Title

Extras


1970 New York City
Transit Authority
Graphics Standards Manual

Designed by Massimo Vignelli
and Bob Noorda, Unimark, 1970


Extras

SM_SVGS_ALL_01

Watch the video by Harrison Boyce
featuring Michael Bierut

View the photos of the original

NYCTA

SM_SVGS_ALL_01

Watch the video by Harrison Boyce
featuring Michael Bierut

Original Manual

View the photos of the original

Stand Clear.

“Helvetica, once the hippest design choice in town, then ubiquitous, then tired, has come back into style.”

Read the essay by
Christopher Bonabos


NYCTA
by Harrison Boyce

Featuring
Michael Bierut


Stand Clear.
by
Christopher Bonanos

The New York City subway, harsh and intrusive as it is, offers a paradoxical bubble of solitude to those who want it. Though the trains are noisy, and each contains a small town’s population at rush hour — nearly 2,000 people, a few of whom always have headphones blaring at loudspeaker levels — a commuter onboard can often recede, losing him- or herself in a form of privacy unique to a city of millions. The subway is (for the time being, anyway) mostly a place where cell phones don’t ring and e-mails don’t ping. If you’re not reading or playing a computer game as you wait, odds are you’re gazing into the middle distance, gaining strength from those few minutes when nobody is asking anything of you.

The middle distance, though, is not empty. A subway station is full of interesting things to look at. Mosaics. Bare-bulb light sockets next to, and superseded by, far more powerful fluorescence. Lively advertising, flanked by lousy advertising. Here and there, a cockroach or a rodent. And, of course, signs. Each of them contains relatively few words, sometimes just one or two, and they are not only placed in the middle distance; they are deliberately hung where you are supposed to see them. Bored eyes, accustomed to stimulation, tend to settle on even just a few letters.

The background of each is black, the letters white. The older signs are enamel on steel, with thickness and gloss to the porcelain; some newer ones are made with adhesive vinyl films in matte finishes. The train lines are indicated with discs in ten official colors. Important details, like exits and warnings, are on red and yellow backgrounds. A slim white band across the top of nearly every sign demarcates ... something. (More about that later.) The typeface is Helvetica, that avatar of modern efficiency, except when it isn’t. (More about that too.) The graphics are markedly consistent, with just enough oddities to make the whole thing interesting, and they have become nearly as pervasive a symbol of New York City as yellow taxicabs and Art Deco skyscrapers are. By and large the system all makes sense, despite its failings. It took decades to make that consistency happen, and the 1970 New York City Transit Authority Graphics Standards Manual, reproduced in these pages, is where the whole project began.


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About

The NYCTA Graphics Standards Manual contains scans of Massimo Vignelli and Bob Noorda's (Unimark) modernist masterpiece.

The manual describes the design and construction for the ionic NYC subway signs that we still see and use today, but above all it's a beautiful and important piece of design history.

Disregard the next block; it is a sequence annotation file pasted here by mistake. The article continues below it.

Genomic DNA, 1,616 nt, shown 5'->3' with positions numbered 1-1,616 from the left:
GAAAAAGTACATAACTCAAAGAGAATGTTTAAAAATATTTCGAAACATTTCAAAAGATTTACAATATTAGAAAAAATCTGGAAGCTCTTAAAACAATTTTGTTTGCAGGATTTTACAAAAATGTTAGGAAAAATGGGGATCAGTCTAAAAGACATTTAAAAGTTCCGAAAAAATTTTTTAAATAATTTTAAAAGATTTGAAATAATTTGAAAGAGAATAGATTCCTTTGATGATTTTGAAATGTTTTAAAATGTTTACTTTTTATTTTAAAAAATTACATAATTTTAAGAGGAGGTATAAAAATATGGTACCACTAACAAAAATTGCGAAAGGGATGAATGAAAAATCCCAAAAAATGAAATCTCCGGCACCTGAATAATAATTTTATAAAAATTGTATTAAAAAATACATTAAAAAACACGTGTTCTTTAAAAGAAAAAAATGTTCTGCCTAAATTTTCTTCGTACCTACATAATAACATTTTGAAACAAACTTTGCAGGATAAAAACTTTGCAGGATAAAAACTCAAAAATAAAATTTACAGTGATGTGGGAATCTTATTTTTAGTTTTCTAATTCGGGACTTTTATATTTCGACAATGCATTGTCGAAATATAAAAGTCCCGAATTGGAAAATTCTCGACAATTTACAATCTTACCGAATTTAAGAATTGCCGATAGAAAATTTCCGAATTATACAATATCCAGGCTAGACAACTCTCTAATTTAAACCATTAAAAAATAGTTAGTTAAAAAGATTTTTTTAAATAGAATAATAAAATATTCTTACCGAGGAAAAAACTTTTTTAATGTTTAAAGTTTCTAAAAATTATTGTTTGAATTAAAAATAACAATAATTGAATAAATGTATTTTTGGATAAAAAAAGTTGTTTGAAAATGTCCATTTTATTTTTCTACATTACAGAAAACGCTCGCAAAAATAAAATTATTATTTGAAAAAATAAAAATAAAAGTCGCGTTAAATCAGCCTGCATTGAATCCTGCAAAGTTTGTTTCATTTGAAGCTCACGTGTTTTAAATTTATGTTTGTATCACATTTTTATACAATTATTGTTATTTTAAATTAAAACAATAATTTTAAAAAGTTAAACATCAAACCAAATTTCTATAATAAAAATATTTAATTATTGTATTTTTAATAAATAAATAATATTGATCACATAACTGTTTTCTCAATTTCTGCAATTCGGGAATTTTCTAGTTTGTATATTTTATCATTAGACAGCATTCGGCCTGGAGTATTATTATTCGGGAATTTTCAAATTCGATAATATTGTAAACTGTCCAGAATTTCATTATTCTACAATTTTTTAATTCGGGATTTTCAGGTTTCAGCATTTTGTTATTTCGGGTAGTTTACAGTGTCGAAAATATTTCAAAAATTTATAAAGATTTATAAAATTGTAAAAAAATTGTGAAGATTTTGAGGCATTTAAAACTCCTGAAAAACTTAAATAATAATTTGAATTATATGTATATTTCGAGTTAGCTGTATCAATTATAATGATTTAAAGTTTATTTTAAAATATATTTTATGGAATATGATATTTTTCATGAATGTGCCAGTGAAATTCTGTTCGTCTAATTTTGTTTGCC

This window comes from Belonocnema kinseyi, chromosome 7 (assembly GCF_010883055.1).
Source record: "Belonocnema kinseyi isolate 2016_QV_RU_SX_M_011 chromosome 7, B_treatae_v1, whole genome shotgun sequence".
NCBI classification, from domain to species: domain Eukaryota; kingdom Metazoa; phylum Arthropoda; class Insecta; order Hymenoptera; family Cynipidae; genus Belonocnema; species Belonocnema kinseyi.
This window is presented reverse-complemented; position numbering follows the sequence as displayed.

Specifications

352 pages
10 × 10"
25.4 × 25.4 cm
CMYK + 9 Pantone® spot colors
Stochastic screen
Case-bound
Silkscreened cover and spine
Italian cloth wrapped
Printed in Italy

NYCTA Standards Graphics Standards Manual reissue front cover
NYCTA Standards Graphics Standards Manual reissue front cover
NYCTA Standards Graphics Standards Manual reissue letter spacing diagram
NYCTA Standards Graphics Standards Manual reissue sign plate modulation
NYCTA Standards Graphics Standards Manual reissue color coding swatches PMS 300
NYCTA Standards Graphics Standards Manual reissue color coding swatches PMS 185
NYCTA Standards Graphics Standards Manual reissue color coding swatches PMS 165
NYCTA Standards Graphics Standards Manual reissue color coding swatches PMS 312
NYCTA Standards Graphics Standards Manual reissue letter spacing table
NYCTA Standards Graphics Standards Manual reissue 4 1/4″ height upper case X
NYCTA Standards Graphics Standards Manual reissue construction of the arrow
NYCTA Standards Graphics Standards Manual reissue cover detail with 1970 era MTA logo

Credits

Copyright

1970 New York City Transit Authority Graphics Standards Manual
© New York City Transit Authority. Reproduced with permission.

Compact edition, first printing.
Published by Standards Manual, LLC
© New York City Transit Authority.

First published in 2014 as a full-size reissue by Standards Manual, LLC.

All rights reserved. No part of this publication may be reproduced or transmitted in any form or by any means, electronic or mechanical, including photocopy, recording or any information storage and retrieval system, without prior permission in writing from the Metropolitan Transportation Authority on behalf of the New York City Transit Authority.

All images of the Graphics Standards Manual contained in this publication have been scanned from the private collection of Massimo & Lella Vignelli, generously provided by their son, Luca Vignelli.

The original sheet size of the Manual measures 13×13" (330×330mm). This edition has been reduced by 26% to measure 10×10" (254×254mm)

About the type

NYCTA Standard Medium was designed by Nick Sherman in 2014 specifically for this book. Scanned samples of the Graphics Standards Manual contained in this publication were used as the basis of the redrawing. Letter spacing, kerning, and the quirks of Standard Medium were all retained and precisely match those specified in the Manual.

View a specimen of NYCTA Standard Medium here.

Additional credits

Film score: Edo Vanbreemen
Book photography: Brian Kelley
Image scanning: Sonsoles Álvarez